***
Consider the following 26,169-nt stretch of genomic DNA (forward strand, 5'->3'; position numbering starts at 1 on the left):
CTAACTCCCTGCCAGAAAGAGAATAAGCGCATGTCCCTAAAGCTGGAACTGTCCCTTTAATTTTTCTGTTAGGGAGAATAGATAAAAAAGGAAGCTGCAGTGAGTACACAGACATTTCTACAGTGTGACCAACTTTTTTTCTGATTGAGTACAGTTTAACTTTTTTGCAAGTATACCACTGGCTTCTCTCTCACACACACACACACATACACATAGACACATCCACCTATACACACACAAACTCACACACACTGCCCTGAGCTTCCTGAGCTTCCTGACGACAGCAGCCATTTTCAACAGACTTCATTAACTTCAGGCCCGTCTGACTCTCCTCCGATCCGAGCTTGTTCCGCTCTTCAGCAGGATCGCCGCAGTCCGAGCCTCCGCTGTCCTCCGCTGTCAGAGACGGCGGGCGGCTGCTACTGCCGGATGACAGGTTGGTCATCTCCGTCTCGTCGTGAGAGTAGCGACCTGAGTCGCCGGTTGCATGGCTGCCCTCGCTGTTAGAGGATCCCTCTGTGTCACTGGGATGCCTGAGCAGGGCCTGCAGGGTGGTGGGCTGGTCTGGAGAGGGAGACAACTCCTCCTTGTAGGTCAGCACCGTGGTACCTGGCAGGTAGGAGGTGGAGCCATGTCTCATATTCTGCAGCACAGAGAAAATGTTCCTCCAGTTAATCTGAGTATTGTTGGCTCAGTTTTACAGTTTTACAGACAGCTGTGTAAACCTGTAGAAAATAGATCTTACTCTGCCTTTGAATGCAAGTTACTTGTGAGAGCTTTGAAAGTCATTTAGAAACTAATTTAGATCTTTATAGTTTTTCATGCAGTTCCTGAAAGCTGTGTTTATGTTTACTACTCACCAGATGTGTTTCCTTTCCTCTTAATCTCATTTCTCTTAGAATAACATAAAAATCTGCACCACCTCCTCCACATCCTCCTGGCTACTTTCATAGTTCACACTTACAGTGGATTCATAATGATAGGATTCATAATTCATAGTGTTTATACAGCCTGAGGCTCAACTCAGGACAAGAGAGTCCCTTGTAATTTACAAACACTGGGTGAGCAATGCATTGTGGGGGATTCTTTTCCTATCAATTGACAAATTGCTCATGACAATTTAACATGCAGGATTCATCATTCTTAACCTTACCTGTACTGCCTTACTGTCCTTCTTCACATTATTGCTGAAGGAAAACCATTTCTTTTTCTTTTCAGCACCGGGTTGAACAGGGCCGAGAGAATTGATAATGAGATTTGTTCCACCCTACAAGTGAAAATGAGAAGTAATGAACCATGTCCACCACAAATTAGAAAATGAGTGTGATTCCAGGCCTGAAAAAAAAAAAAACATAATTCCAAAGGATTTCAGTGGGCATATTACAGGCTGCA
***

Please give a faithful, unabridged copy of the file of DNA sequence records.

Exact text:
Consider the following 26,169-nt stretch of genomic DNA (forward strand, 5'->3'; position numbering starts at 1 on the left):
CTAACTCCCTGCCAGAAAGAGAATAAGCGCATGTCCCTAAAGCTGGAACTGTCCCTTTAATTTTTCTGTTAGGGAGAATAGATAAAAAAGGAAGCTGCAGTGAGTACACAGACATTTCTACAGTGTGACCAACTTTTTTTCTGATTGAGTACAGTTTAACTTTTTTGCAAGTATACCACTGGCTTCTCTCTCACACACACACACACATACACATAGACACATCCACCTATACACACACAAACTCACACACACTGCCCTGAGCTTCCTGAGCTTCCTGACGACAGCAGCCATTTTCAACAGACTTCATTAACTTCAGGCCCGTCTGACTCTCCTCCGATCCGAGCTTGTTCCGCTCTTCAGCAGGATCGCCGCAGTCCGAGCCTCCGCTGTCCTCCGCTGTCAGAGACGGCGGGCGGCTGCTACTGCCGGATGACAGGTTGGTCATCTCCGTCTCGTCGTGAGAGTAGCGACCTGAGTCGCCGGTTGCATGGCTGCCCTCGCTGTTAGAGGATCCCTCTGTGTCACTGGGATGCCTGAGCAGGGCCTGCAGGGTGGTGGGCTGGTCTGGAGAGGGAGACAACTCCTCCTTGTAGGTCAGCACCGTGGTACCTGGCAGGTAGGAGGTGGAGCCATGTCTCATATTCTGCAGCACAGAGAAAATGTTCCTCCAGTTAATCTGAGTATTGTTGGCTCAGTTTTACAGTTTTACAGACAGCTGTGTAAACCTGTAGAAAATAGATCTTACTCTGCCTTTGAATGCAAGTTACTTGTGAGAGCTTTGAAAGTCATTTAGAAACTAATTTAGATCTTTATAGTTTTTCATGCAGTTCCTGAAAGCTGTGTTTATGTTTACTACTCACCAGATGTGTTTCCTTTCCTCTTAATCTCATTTCTCTTAGAATAACATAAAAATCTGCACCACCTCCTCCACATCCTCCTGGCTACTTTCATAGTTCACACTTACAGTGGATTCATAATGATAGGATTCATAATTCATAGTGTTTATACAGCCTGAGGCTCAACTCAGGACAAGAGAGTCCCTTGTAATTTACAAACACTGGGTGAGCAATGCATTGTGGGGGATTCTTTTCCTATCAATTGACAAATTGCTCATGACAATTTAACATGCAGGATTCATCATTCTTAACCTTACCTGTACTGCCTTACTGTCCTTCTTCACATTATTGCTGAAGGAAAACCATTTCTTTTTCTTTTCAGCACCGGGTTGAACAGGGCCGAGAGAATTGATAATGAGATTTGTTCCACCCTACAAGTGAAAATGAGAAGTAATGAACCATGTCCACCACAAATTAGAAAATGAGTGTGATTCCAGGCCTGAAAAAAAAAAAAACATAATTCCAAAGGATTTCAGTGGGCATATTACAGGCTGCA